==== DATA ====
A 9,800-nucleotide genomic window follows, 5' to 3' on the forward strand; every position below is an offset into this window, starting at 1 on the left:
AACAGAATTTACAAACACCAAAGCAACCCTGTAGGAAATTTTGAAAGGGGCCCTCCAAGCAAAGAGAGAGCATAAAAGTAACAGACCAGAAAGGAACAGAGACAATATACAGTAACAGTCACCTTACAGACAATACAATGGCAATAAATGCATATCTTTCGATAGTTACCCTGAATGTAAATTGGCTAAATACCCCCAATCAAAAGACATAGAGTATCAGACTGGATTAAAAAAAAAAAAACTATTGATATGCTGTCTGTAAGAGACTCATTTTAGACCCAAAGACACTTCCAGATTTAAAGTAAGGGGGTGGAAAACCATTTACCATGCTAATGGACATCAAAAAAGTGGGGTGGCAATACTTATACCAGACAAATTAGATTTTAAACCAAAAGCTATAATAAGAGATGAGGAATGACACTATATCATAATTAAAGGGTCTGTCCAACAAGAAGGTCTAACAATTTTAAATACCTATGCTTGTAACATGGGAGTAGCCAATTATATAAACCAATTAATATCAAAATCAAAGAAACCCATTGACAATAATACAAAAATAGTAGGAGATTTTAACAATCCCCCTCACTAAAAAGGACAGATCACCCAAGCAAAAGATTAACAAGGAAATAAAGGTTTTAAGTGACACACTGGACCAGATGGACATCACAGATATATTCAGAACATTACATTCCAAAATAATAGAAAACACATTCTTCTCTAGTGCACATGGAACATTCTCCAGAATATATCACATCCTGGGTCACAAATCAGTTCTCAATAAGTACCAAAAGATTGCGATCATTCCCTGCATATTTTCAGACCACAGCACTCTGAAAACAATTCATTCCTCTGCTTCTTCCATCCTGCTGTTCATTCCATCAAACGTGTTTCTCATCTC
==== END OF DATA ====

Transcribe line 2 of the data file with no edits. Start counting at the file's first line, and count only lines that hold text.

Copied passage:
AACAGAATTTACAAACACCAAAGCAACCCTGTAGGAAATTTTGAAAGGGGCCCTCCAAGCAAAGAGAGAGCATAAAAGTAACAGACCAGAAAGGAACAGAGACAATATACAGTAACAGTCACCTTACAGACAATACAATGGCAATAAATGCATATCTTTCGATAGTTACCCTGAATGTAAATTGGCTAAATACCCCCAATCAAAAGACATAGAGTATCAGACTGGATTAAAAAAAAAAAAACTATTGATATGCTGTCTGTAAGAGACTCATTTTAGACCCAAAGACACTTCCAGATTTAAAGTAAGGGGGTGGAAAACCATTTACCATGCTAATGGACATCAAAAAAGTGGGGTGGCAATACTTATACCAGACAAATTAGATTTTAAACCAAAAGCTATAATAAGAGATGAGGAATGACACTATATCATAATTAAAGGGTCTGTCCAACAAGAAGGTCTAACAATTTTAAATACCTATGCTTGTAACATGGGAGTAGCCAATTATATAAACCAATTAATATCAAAATCAAAGAAACCCATTGACAATAATACAAAAATAGTAGGAGATTTTAACAATCCCCCTCACTAAAAAGGACAGATCACCCAAGCAAAAGATTAACAAGGAAATAAAGGTTTTAAGTGACACACTGGACCAGATGGACATCACAGATATATTCAGAACATTACATTCCAAAATAATAGAAAACACATTCTTCTCTAGTGCACATGGAACATTCTCCAGAATATATCACATCCTGGGTCACAAATCAGTTCTCAATAAGTACCAAAAGATTGCGATCATTCCCTGCATATTTTCAGACCACAGCACTCTGAAAACAATTCATTCCTCTGCTTCTTCCATCCTGCTGTTCATTCCATCAAACGTGTTTCTCATCTC